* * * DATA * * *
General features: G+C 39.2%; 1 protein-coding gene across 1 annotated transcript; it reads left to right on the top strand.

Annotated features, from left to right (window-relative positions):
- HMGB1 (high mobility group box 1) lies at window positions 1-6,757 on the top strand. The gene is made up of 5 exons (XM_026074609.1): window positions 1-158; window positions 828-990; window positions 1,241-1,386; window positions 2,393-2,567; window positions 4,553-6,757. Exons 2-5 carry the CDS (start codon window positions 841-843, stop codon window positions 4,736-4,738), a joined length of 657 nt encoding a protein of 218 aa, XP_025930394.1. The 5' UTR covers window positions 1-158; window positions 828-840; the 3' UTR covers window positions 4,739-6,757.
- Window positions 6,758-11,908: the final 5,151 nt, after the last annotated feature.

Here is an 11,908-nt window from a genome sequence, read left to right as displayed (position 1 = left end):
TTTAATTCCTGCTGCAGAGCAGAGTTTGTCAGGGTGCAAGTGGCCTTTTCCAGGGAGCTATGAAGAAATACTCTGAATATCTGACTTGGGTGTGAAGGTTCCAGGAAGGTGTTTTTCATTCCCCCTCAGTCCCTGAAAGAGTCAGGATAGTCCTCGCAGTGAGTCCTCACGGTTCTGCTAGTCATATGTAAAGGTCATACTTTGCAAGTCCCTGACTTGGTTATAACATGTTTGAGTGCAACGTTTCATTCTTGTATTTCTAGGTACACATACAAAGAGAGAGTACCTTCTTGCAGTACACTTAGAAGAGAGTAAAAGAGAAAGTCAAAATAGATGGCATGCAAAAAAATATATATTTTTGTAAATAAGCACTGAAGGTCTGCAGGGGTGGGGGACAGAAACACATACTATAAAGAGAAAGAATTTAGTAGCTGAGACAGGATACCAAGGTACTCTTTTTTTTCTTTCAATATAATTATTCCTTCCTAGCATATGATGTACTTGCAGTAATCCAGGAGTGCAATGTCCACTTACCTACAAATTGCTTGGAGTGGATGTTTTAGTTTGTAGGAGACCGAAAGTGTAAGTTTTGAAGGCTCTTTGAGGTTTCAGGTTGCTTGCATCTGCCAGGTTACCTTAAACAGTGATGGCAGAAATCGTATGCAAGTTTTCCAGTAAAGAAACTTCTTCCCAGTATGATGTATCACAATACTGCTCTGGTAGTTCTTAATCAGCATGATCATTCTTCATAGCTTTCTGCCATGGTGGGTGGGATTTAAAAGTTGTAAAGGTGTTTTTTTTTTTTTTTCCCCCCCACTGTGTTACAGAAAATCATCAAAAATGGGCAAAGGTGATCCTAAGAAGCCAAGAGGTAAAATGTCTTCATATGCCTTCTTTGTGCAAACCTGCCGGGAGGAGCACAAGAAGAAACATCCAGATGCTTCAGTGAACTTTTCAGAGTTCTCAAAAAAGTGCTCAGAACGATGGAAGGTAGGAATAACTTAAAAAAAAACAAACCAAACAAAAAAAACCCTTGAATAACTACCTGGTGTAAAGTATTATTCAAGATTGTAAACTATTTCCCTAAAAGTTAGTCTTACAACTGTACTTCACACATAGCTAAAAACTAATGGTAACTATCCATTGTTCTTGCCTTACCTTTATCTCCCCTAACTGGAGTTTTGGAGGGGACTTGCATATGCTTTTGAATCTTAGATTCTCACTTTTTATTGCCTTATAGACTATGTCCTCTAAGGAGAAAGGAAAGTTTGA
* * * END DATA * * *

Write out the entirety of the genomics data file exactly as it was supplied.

General features: G+C 39.2%; 1 protein-coding gene across 1 annotated transcript; it reads left to right on the top strand.

Annotated features, from left to right (window-relative positions):
- HMGB1 (high mobility group box 1) lies at window positions 1-6,757 on the top strand. The gene is made up of 5 exons (XM_026074609.1): window positions 1-158; window positions 828-990; window positions 1,241-1,386; window positions 2,393-2,567; window positions 4,553-6,757. Exons 2-5 carry the CDS (start codon window positions 841-843, stop codon window positions 4,736-4,738), a joined length of 657 nt encoding a protein of 218 aa, XP_025930394.1. The 5' UTR covers window positions 1-158; window positions 828-840; the 3' UTR covers window positions 4,739-6,757.
- Window positions 6,758-11,908: the final 5,151 nt, after the last annotated feature.

Here is an 11,908-nt window from a genome sequence, read left to right as displayed (position 1 = left end):
TTTAATTCCTGCTGCAGAGCAGAGTTTGTCAGGGTGCAAGTGGCCTTTTCCAGGGAGCTATGAAGAAATACTCTGAATATCTGACTTGGGTGTGAAGGTTCCAGGAAGGTGTTTTTCATTCCCCCTCAGTCCCTGAAAGAGTCAGGATAGTCCTCGCAGTGAGTCCTCACGGTTCTGCTAGTCATATGTAAAGGTCATACTTTGCAAGTCCCTGACTTGGTTATAACATGTTTGAGTGCAACGTTTCATTCTTGTATTTCTAGGTACACATACAAAGAGAGAGTACCTTCTTGCAGTACACTTAGAAGAGAGTAAAAGAGAAAGTCAAAATAGATGGCATGCAAAAAAATATATATTTTTGTAAATAAGCACTGAAGGTCTGCAGGGGTGGGGGACAGAAACACATACTATAAAGAGAAAGAATTTAGTAGCTGAGACAGGATACCAAGGTACTCTTTTTTTTCTTTCAATATAATTATTCCTTCCTAGCATATGATGTACTTGCAGTAATCCAGGAGTGCAATGTCCACTTACCTACAAATTGCTTGGAGTGGATGTTTTAGTTTGTAGGAGACCGAAAGTGTAAGTTTTGAAGGCTCTTTGAGGTTTCAGGTTGCTTGCATCTGCCAGGTTACCTTAAACAGTGATGGCAGAAATCGTATGCAAGTTTTCCAGTAAAGAAACTTCTTCCCAGTATGATGTATCACAATACTGCTCTGGTAGTTCTTAATCAGCATGATCATTCTTCATAGCTTTCTGCCATGGTGGGTGGGATTTAAAAGTTGTAAAGGTGTTTTTTTTTTTTTTTCCCCCCCACTGTGTTACAGAAAATCATCAAAAATGGGCAAAGGTGATCCTAAGAAGCCAAGAGGTAAAATGTCTTCATATGCCTTCTTTGTGCAAACCTGCCGGGAGGAGCACAAGAAGAAACATCCAGATGCTTCAGTGAACTTTTCAGAGTTCTCAAAAAAGTGCTCAGAACGATGGAAGGTAGGAATAACTTAAAAAAAAACAAACCAAACAAAAAAAACCCTTGAATAACTACCTGGTGTAAAGTATTATTCAAGATTGTAAACTATTTCCCTAAAAGTTAGTCTTACAACTGTACTTCACACATAGCTAAAAACTAATGGTAACTATCCATTGTTCTTGCCTTACCTTTATCTCCCCTAACTGGAGTTTTGGAGGGGACTTGCATATGCTTTTGAATCTTAGATTCTCACTTTTTATTGCCTTATAGACTATGTCCTCTAAGGAGAAAGGAAAGTTTGA